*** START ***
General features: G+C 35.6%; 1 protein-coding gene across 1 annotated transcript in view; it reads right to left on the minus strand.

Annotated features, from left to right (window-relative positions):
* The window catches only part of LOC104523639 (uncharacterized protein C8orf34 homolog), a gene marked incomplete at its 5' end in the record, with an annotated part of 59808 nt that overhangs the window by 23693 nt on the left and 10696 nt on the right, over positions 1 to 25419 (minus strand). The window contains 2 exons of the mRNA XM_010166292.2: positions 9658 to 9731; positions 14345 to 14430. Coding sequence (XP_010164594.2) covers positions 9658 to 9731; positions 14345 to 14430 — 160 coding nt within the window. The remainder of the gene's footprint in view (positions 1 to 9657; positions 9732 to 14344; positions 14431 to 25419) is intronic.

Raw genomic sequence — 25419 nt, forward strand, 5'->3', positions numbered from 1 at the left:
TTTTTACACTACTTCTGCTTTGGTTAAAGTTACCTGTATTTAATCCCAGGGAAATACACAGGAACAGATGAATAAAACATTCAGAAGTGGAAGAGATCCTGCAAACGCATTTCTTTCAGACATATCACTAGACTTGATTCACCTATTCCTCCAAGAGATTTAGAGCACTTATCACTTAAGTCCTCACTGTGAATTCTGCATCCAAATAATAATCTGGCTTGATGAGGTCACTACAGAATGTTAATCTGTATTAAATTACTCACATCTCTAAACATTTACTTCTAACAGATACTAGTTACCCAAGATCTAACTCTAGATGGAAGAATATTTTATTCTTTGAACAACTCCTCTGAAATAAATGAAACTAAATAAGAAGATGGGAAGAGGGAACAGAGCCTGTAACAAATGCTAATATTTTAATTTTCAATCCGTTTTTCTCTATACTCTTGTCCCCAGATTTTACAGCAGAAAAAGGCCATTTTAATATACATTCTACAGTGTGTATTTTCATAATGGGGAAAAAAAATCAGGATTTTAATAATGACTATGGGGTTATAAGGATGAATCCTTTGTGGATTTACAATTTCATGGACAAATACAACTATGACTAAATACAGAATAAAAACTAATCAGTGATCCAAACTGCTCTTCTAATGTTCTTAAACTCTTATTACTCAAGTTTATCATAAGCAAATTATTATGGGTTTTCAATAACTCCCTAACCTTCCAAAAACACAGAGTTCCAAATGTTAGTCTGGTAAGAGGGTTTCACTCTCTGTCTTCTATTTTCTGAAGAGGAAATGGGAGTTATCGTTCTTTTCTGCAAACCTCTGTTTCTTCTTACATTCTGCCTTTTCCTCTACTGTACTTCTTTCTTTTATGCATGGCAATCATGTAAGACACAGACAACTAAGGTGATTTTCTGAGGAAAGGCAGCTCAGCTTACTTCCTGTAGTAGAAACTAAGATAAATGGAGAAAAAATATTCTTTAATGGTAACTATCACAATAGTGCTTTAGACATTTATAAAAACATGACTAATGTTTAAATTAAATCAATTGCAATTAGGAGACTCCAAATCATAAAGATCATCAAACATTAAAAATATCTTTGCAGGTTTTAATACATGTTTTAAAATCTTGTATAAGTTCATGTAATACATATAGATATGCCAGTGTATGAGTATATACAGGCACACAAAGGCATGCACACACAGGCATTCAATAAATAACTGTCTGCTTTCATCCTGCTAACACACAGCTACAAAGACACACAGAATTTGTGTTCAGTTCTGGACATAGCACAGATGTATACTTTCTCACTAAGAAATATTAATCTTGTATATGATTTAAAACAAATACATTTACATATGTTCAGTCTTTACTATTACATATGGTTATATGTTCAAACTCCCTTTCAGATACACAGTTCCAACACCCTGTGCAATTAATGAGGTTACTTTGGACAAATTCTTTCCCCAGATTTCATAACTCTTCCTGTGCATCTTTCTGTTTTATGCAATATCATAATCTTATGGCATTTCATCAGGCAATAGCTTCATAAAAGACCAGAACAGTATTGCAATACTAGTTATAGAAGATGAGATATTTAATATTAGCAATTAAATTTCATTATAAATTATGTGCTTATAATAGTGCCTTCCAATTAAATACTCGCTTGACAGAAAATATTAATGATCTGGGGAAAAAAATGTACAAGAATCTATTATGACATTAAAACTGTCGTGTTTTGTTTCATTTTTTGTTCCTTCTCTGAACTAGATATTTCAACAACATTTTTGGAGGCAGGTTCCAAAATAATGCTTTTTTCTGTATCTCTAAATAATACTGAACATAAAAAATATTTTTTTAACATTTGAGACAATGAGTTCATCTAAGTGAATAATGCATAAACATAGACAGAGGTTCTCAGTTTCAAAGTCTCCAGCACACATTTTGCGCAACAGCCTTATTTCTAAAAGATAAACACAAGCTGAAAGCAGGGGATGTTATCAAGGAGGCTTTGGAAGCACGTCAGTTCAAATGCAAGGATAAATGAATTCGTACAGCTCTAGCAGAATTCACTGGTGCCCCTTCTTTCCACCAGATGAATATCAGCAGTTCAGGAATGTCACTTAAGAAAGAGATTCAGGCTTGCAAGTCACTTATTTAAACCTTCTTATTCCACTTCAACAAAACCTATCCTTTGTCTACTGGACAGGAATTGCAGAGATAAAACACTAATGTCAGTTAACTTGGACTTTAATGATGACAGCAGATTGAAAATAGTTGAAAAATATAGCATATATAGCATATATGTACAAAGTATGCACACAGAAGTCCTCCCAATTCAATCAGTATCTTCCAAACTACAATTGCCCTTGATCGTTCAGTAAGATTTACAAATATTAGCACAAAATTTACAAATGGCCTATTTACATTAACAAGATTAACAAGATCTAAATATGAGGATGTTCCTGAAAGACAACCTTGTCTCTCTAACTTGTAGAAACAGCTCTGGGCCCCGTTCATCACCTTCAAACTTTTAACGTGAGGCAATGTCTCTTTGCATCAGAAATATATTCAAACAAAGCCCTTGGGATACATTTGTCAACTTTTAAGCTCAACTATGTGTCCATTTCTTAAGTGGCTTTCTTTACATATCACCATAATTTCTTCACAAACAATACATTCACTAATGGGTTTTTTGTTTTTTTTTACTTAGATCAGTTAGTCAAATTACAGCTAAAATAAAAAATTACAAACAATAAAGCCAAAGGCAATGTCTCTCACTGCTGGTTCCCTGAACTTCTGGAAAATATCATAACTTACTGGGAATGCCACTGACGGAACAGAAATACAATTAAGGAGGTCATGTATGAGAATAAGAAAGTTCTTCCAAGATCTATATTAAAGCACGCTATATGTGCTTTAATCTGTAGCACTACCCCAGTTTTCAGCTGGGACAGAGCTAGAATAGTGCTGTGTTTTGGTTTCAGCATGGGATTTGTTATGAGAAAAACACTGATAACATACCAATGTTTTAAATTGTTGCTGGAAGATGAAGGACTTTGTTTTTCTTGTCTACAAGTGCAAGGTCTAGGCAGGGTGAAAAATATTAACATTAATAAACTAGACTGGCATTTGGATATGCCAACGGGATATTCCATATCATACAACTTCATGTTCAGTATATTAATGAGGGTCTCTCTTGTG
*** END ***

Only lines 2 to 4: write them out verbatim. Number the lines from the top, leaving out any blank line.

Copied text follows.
Annotated features, from left to right (window-relative positions):
* The window catches only part of LOC104523639 (uncharacterized protein C8orf34 homolog), a gene marked incomplete at its 5' end in the record, with an annotated part of 59808 nt that overhangs the window by 23693 nt on the left and 10696 nt on the right, over positions 1 to 25419 (minus strand). The window contains 2 exons of the mRNA XM_010166292.2: positions 9658 to 9731; positions 14345 to 14430. Coding sequence (XP_010164594.2) covers positions 9658 to 9731; positions 14345 to 14430 — 160 coding nt within the window. The remainder of the gene's footprint in view (positions 1 to 9657; positions 9732 to 14344; positions 14431 to 25419) is intronic.

Raw genomic sequence — 25419 nt, forward strand, 5'->3', positions numbered from 1 at the left: